Corporations such as Royal Dutch Shell, Microsoft and Siemens are now among a handful of companies using slick e-mail publications to convey information about themselves and their industries, employees and job openings in an effort to begin a dialogue with potential candidates.
With labor markets getting tighter, they’re building their talent pools so that candidates will be waiting in the wings when it’s time to hire.
"We’ve been counseling corporations for years to use their CRM technology to create relationships with candidates, not to source anew every time there is a hiring need," says Alice Snell, vice president at iLogos Research in San Francisco, a division of talent management firm Taleo.
In July, Shell launched the Shell Careers Newsletter to communicate the company’s overall values and mission to those who might be interested in working there. Mei-Ching Koon, Shells global channel manager, attraction & recruitment, says that the company wanted to "start building emotional connections and loyalty in order to interest people in a career with (Shell)."
Shell’s newsletter allows subscribers to customize the content they receive according to their career needs. The subscriber, for example, indicates whether he’s interested in marketing or whether he’s interested in engineering, and will receive content based on that interest.
In addition to Shell-related content, the newsletter also covers global job market trends and current career and workplace issues. "Even if they aren’t ready to apply to Shell or aren’t considering a career move yet, this creates a long-term relationship with potential candidates," Koon says.
No snap decisions
Employers are increasingly aware that career decisions involve the time-consuming process of gathering and analyzing information. "It’s very similar to the behavior of someone buying a car," says Ben Klau, a senior partner at JWT Employment Communications’ San Francisco office. "When you are looking for a car you want to get as much information as possible about it, you want to know the specs, how it performs, what it’s rated. You don’t make a snap decision. It’s the same with career decisions. You sign up for the newsletter to find out more about the company and you keep learning more until you make a decision," he says.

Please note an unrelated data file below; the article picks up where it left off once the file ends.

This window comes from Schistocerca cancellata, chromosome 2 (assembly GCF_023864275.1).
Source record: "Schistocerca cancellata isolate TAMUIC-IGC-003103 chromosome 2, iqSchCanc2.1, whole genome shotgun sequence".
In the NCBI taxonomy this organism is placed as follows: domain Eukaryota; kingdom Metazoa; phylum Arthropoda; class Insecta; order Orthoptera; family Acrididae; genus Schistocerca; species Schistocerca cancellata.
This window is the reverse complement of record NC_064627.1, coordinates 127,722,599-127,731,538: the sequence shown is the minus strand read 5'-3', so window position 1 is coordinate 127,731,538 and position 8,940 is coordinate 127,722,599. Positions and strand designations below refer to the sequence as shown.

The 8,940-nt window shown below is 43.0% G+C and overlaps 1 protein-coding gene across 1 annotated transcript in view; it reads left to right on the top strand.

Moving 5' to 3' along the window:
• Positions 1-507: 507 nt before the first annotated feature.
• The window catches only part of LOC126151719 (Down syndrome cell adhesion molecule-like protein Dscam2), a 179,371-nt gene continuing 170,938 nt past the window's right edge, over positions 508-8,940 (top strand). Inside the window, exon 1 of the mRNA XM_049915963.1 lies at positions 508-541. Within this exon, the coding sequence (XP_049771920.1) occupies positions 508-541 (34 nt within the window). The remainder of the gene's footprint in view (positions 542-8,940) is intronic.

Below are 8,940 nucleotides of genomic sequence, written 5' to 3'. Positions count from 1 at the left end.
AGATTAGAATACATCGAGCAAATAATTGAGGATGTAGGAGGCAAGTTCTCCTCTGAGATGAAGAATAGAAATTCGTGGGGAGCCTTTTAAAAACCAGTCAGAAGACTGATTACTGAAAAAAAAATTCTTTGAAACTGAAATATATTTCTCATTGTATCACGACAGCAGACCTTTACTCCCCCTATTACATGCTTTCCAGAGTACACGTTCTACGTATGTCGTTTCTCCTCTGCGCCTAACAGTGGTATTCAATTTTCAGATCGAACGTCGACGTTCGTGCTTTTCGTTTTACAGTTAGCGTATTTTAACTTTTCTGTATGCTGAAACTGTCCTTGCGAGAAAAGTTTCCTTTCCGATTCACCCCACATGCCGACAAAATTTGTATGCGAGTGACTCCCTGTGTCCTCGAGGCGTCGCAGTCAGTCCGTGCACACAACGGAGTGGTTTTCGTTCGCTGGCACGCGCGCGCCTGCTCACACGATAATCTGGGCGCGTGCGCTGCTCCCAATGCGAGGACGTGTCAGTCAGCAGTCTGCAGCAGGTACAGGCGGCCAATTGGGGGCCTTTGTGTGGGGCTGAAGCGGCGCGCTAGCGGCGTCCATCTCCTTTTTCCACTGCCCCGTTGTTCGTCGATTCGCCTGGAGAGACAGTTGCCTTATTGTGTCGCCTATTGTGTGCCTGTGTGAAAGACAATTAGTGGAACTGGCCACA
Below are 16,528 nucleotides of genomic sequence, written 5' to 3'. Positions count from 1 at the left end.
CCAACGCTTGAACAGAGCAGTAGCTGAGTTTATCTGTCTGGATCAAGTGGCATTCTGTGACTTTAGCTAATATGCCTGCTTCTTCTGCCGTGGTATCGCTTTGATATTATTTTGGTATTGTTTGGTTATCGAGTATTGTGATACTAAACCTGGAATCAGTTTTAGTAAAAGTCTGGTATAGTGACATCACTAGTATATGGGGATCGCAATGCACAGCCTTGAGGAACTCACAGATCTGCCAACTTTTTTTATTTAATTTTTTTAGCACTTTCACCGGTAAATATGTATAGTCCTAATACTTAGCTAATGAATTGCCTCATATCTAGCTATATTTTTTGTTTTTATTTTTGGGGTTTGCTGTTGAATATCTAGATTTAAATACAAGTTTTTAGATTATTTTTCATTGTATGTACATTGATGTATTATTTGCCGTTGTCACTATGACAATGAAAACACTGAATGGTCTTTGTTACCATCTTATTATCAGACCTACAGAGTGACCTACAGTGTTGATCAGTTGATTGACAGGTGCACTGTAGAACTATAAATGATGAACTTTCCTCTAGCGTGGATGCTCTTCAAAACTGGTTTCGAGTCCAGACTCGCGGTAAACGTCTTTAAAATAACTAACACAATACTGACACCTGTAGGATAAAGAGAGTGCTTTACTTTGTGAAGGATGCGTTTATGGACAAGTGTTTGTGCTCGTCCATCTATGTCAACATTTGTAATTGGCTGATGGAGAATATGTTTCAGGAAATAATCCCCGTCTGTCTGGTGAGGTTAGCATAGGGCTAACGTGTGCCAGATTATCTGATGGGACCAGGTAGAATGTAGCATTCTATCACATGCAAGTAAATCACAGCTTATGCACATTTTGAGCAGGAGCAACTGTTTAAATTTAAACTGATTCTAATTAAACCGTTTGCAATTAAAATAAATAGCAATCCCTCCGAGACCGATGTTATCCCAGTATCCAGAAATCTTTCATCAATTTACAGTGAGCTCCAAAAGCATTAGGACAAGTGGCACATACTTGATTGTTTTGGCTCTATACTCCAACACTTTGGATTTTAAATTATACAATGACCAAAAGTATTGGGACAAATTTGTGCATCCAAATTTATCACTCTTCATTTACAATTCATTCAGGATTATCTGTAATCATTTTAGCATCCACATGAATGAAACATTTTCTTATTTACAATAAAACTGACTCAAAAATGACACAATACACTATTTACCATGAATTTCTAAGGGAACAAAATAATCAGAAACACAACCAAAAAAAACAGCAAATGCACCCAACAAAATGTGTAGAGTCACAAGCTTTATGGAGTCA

But the information offered must be useful. "A newsletter that contains tips for negotiating a better salary or information about the engineering industry--for that you might give up your e-mail address," Klau says.
Shell also uses the newsletter to better understand its target employment market. The company tracks what subscribers read and looks at their feedback. A section called "Inside View," for example, profiles two Shell employees and enables subscribers to send them questions on career-related matters. The next issue contains selected responses to those questions. This two-way communication, Koon says, enables Shell to take readers’ concerns into account when creating content not just for the newsletter, but also for the Shell Web site.
It costs Shell about $12,000 a year to put out the newsletter. The company tracks each issue’s performance reports, including how many were delivered, how many were opened and how many people clicked through on an item in the e-mail. Koon says 60 percent to 70 percent of e-mails delivered are opened. Because of the variety of recruitment methods it uses, Shell can’t attribute any particular number of hires directly to its newsletter.
A realistic preview
Microsoft began its own Careers Newsletter in April 2003. The monthly online publication offers information about job openings, employees, upcoming events and Microsoft-related news, everything from new technology advances to earnings reports. The February issue included a story on TechNet Radio, Microsoft’s plans for growth in Redmond, Washington, and a story about community blogs at the company.
John Boudreau, a management professor and research director of the Center for Effective Organizations at the University of Southern California’s Marshall School of Business, says that, especially for large companies with prominent public profiles, e-mail newsletters are a way to organize information, both positive and negative.